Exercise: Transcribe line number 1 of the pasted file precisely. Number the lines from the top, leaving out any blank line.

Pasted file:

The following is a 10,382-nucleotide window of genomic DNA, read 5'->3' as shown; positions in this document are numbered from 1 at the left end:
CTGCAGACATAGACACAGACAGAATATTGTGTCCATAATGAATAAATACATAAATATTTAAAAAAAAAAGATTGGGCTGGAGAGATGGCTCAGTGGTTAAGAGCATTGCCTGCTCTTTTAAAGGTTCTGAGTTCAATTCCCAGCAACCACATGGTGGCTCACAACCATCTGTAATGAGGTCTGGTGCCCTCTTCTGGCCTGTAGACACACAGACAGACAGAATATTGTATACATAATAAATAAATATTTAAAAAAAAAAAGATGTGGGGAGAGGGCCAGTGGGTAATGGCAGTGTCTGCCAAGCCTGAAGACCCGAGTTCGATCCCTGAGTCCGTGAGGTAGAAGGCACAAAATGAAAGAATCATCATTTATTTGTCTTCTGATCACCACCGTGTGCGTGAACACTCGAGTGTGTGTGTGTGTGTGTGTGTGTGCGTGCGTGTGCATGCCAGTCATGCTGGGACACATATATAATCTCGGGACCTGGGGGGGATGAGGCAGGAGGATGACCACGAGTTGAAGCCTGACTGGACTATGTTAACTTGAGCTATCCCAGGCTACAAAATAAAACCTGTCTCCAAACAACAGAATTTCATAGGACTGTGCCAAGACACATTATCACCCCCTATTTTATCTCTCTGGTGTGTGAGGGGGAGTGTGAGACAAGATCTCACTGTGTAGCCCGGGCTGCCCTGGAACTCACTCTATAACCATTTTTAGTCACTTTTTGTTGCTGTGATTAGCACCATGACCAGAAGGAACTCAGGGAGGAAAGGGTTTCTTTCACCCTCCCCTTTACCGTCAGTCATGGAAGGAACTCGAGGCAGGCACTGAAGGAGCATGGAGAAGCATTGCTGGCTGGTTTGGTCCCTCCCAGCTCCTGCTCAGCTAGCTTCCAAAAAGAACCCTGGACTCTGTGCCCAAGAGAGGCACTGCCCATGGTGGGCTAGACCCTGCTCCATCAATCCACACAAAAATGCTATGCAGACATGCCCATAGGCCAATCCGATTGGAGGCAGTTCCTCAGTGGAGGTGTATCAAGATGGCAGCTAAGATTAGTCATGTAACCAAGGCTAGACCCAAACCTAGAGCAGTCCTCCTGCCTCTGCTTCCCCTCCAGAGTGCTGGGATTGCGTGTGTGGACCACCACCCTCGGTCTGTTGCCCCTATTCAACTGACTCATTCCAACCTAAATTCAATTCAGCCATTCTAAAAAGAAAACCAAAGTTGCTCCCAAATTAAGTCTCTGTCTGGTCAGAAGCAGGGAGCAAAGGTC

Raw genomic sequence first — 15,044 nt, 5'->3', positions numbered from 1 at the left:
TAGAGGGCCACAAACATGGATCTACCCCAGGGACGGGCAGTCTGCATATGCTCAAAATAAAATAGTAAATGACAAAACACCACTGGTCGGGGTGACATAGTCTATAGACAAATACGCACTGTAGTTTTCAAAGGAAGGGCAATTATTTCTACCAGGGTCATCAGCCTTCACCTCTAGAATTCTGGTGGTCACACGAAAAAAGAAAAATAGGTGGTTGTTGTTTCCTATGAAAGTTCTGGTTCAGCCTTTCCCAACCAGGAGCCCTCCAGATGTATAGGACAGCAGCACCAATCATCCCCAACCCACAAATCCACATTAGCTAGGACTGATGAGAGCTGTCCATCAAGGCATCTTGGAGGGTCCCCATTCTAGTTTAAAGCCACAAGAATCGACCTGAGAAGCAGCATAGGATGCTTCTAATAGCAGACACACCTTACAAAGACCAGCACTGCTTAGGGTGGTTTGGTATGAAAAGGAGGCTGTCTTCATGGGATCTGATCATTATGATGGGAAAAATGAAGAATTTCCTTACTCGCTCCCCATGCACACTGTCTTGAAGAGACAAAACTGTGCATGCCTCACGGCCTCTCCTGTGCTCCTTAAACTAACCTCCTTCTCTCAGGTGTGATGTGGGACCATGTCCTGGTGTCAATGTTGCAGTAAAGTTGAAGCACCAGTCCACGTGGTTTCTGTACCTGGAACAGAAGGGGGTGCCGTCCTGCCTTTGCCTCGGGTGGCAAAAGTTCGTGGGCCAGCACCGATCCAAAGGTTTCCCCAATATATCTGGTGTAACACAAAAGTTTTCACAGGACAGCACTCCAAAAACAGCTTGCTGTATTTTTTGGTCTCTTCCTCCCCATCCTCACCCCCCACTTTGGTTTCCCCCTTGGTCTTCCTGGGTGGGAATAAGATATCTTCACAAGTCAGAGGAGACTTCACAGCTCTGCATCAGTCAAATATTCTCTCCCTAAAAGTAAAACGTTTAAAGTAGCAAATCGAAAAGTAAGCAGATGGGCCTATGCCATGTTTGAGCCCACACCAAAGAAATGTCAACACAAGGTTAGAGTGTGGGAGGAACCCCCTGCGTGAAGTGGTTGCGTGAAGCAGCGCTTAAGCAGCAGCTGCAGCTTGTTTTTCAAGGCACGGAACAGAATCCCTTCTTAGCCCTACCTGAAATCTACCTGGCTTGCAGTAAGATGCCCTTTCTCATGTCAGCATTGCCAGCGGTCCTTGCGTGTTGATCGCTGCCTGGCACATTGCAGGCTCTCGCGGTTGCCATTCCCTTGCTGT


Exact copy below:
The following is a 10,382-nucleotide window of genomic DNA, read 5'->3' as shown; positions in this document are numbered from 1 at the left end: